Branding and governmentality for infrastructure megaprojects: The role of social media
This paper explores the strategies that megaproject teams use to manage stakeholders through social media (Twitter and Facebook), using the branding of a metro rail project in India as the subject of the study.
What does the paper cover?
The study uses theories of power to study the strategies for dealing with stakeholders through an organisation’s brand. The structure follows the 5C’s framework of a research article proposed by Lange and Pfarrer (2017):
1. the Common ground is summarised as the need for effective stakeholder management
2. the Complication is the difficulty in managing external stakeholders who cannot be governed by contract
3. the Concern is the underperformance of the megaproject resulting from scope creep and escalation of commitment
4. the Course of action is the research methodology employed in studying a complex topic such as governmentality through observing social media.
5. the Contributions are in the summary and key findings in the form of six propositions along with limitations of the approach and suggestions for future research.
Infrastructure megaprojects tend to experience more conflict than other industries due to the disparate interests of the wide range of internal and external stakeholders. External stakeholders are more difficult to govern than internal ones because they are often not bound by contracts, so organisations adopt many overt and more covert strategies to manage the issues that arise.
In this paper, a brief literature review of governmentality and branding – two strategic approaches to managing stakeholders – allowed the authors to arrive at two research questions:
1. How is governmentality through branding used to manage the megaproject community and the project team?
2. What are the effects of governmentality through branding on the project community and project team?
These questions are addressed using a case study of a metro rail megaproject in India, in which the authors analysed social media outputs surrounding the project and the branding they created. This megaproject was chosen because it extensively used social media and the researchers were able to access key personnel and data.
A content analysis of 640 project and non-project-based Tweets was undertaken. This data was augmented with the community’s response (454 comments) on Facebook as well as through 18 semi-structured interviews that captured the project teams’ responses. These interviews lasted from 1–3 hours and were conducted over 3 months.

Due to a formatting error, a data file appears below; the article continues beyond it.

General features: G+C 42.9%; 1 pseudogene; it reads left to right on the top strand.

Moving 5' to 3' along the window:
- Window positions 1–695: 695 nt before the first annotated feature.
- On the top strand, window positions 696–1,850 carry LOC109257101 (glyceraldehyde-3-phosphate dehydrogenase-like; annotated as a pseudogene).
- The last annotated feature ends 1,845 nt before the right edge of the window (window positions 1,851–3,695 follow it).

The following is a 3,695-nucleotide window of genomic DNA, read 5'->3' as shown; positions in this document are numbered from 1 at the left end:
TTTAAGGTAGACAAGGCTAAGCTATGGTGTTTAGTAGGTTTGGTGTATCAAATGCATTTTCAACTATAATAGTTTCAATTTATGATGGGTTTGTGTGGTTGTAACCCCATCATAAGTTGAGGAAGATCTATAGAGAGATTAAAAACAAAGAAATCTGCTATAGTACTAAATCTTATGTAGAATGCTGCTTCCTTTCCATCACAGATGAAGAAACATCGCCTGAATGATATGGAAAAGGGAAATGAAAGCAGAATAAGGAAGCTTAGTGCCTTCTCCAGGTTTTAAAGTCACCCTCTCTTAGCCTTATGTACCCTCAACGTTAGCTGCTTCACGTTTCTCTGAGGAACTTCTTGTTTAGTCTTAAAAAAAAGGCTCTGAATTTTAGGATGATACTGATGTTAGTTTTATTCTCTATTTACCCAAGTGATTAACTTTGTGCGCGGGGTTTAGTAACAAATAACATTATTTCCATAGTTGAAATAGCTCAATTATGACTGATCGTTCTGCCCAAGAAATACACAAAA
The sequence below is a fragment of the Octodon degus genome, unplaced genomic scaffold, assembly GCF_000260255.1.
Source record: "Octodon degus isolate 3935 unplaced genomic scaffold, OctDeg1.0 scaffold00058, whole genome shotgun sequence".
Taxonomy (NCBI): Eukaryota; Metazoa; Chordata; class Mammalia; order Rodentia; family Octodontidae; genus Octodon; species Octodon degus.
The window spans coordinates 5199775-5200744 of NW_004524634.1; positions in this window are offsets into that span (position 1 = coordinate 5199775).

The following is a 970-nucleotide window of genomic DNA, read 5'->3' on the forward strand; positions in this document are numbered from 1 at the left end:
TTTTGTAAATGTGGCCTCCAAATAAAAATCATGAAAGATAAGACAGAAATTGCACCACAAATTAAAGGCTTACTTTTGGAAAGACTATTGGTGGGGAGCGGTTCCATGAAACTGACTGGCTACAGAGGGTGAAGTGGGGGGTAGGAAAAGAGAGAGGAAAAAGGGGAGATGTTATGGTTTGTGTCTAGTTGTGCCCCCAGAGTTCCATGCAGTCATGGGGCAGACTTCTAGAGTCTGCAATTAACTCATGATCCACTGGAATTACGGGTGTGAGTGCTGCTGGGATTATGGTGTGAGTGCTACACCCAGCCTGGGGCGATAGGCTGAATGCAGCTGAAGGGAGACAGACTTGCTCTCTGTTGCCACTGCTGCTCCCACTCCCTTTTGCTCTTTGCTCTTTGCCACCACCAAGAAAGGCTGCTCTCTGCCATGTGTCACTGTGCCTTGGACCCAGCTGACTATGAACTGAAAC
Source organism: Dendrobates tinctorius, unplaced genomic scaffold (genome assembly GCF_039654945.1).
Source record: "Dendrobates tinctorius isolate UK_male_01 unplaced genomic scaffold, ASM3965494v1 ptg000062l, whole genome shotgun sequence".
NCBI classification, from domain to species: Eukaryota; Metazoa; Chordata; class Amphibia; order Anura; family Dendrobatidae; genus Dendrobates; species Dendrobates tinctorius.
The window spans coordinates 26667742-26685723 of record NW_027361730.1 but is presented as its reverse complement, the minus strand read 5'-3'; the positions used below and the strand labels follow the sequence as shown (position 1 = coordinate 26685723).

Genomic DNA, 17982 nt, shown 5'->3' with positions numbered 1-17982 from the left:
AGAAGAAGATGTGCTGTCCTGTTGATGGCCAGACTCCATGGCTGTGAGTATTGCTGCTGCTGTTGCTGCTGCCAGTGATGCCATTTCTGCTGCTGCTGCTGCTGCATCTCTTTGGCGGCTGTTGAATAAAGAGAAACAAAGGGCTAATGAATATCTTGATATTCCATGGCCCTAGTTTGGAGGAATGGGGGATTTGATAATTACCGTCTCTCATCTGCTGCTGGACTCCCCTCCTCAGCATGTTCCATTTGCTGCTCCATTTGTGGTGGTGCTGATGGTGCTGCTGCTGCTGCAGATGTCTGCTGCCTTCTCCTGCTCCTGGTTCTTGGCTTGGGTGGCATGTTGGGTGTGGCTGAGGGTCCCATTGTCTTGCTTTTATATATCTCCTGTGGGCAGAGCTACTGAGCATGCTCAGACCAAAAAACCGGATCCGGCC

The findings are discussed in relation to existing literature on branding and governmentality.
Analysis of the relationship between social media and branding in this megaproject leads to six propositions about the effect of governmentality on the community and project teams:
1. Community support for construction activities results from the reach of the media promoting the organisation, giving progress updates and appealing to the community.
2. Job attraction within the project team results from the reach of the media promoting the organisation, giving progress updates and appealing to the community.
3. Positive brand image in the community results from the reach of the media promoting the organisation, giving progress updates, appealing to the community and targeting sections of the population.
4. Enhanced job perception in the project team results from the reach of the media promoting the organisation, giving progress updates, appealing to the community and targeting sections of the population.
5. Transformation of the project community into brand advocates results from the social reach of the media promoting the organisation, appealing to the community and targeting sections of the population.
6. Transformation of the project team into brand advocates results from the social reach of media promoting the organisation, appealing to the community and targeting sections of the population.
The construction industry makes up more than 10% of the world’s gross domestic product (GDP) but the use and relevance of social media data is under-explored.
This study outlines the positive effect of social media on external stakeholders – the community – and the internal project team in this case study of a megaproject. The governmental strategies used via social media (such as giving project updates, promoting the organisation and appealing to the community) resulted in positive relations with the community and project teams, enhancing the organisation’s brand image. This in turn led to increased alignment of the interests of external stakeholders with those of the project, thereby leading to reduced protest.
The researchers identify limitations and possibilities for future research:
- The researchers identify limitations and possibilities for future research:
- the age limitations of social media users may restrict the effects of governmentality
- similar studies may need to be undertaken in other geographical and cultural contexts to generalize these results
- analysis of social media communications and how community engagement evolves over time
- how governmentality shapes the project team into brand advocates
- resistance to governmentality through social media
- the relative importance of governmentality instruments and their effects through a more mixed-method approach may help identify additional findings.
Within the limitations of the research, this paper summarises six propositions that contribute to the management of stakeholders in megaprojects through governmentality. It also contributes to discussion of community engagement practices in megaprojects that use branding to foster governmentality.